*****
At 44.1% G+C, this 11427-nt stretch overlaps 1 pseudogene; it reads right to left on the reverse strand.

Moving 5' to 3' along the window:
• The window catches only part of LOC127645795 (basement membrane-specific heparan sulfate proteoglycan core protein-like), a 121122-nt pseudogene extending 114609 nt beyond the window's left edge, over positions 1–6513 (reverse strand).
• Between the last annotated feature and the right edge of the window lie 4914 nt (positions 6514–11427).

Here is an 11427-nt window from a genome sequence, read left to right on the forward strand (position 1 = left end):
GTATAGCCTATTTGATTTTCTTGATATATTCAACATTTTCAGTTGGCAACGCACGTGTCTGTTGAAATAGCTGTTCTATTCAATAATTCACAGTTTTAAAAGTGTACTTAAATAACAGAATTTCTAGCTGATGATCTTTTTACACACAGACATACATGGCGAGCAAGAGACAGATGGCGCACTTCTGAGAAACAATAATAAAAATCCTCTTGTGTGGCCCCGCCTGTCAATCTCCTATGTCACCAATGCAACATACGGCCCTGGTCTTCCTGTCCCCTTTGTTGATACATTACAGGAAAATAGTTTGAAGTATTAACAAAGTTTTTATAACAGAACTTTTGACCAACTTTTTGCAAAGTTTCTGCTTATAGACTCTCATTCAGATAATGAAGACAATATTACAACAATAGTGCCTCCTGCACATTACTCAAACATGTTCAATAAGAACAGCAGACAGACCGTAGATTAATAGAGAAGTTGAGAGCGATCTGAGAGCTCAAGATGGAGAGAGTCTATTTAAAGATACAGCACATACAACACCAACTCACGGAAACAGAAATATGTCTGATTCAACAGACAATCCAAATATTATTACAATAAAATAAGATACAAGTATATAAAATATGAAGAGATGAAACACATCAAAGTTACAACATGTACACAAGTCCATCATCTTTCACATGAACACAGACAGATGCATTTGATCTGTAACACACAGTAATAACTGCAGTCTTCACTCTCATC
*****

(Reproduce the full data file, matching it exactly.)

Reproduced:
At 44.1% G+C, this 11427-nt stretch overlaps 1 pseudogene; it reads right to left on the reverse strand.

Moving 5' to 3' along the window:
• The window catches only part of LOC127645795 (basement membrane-specific heparan sulfate proteoglycan core protein-like), a 121122-nt pseudogene extending 114609 nt beyond the window's left edge, over positions 1–6513 (reverse strand).
• Between the last annotated feature and the right edge of the window lie 4914 nt (positions 6514–11427).

Here is an 11427-nt window from a genome sequence, read left to right on the forward strand (position 1 = left end):
GTATAGCCTATTTGATTTTCTTGATATATTCAACATTTTCAGTTGGCAACGCACGTGTCTGTTGAAATAGCTGTTCTATTCAATAATTCACAGTTTTAAAAGTGTACTTAAATAACAGAATTTCTAGCTGATGATCTTTTTACACACAGACATACATGGCGAGCAAGAGACAGATGGCGCACTTCTGAGAAACAATAATAAAAATCCTCTTGTGTGGCCCCGCCTGTCAATCTCCTATGTCACCAATGCAACATACGGCCCTGGTCTTCCTGTCCCCTTTGTTGATACATTACAGGAAAATAGTTTGAAGTATTAACAAAGTTTTTATAACAGAACTTTTGACCAACTTTTTGCAAAGTTTCTGCTTATAGACTCTCATTCAGATAATGAAGACAATATTACAACAATAGTGCCTCCTGCACATTACTCAAACATGTTCAATAAGAACAGCAGACAGACCGTAGATTAATAGAGAAGTTGAGAGCGATCTGAGAGCTCAAGATGGAGAGAGTCTATTTAAAGATACAGCACATACAACACCAACTCACGGAAACAGAAATATGTCTGATTCAACAGACAATCCAAATATTATTACAATAAAATAAGATACAAGTATATAAAATATGAAGAGATGAAACACATCAAAGTTACAACATGTACACAAGTCCATCATCTTTCACATGAACACAGACAGATGCATTTGATCTGTAACACACAGTAATAACTGCAGTCTTCACTCTCATC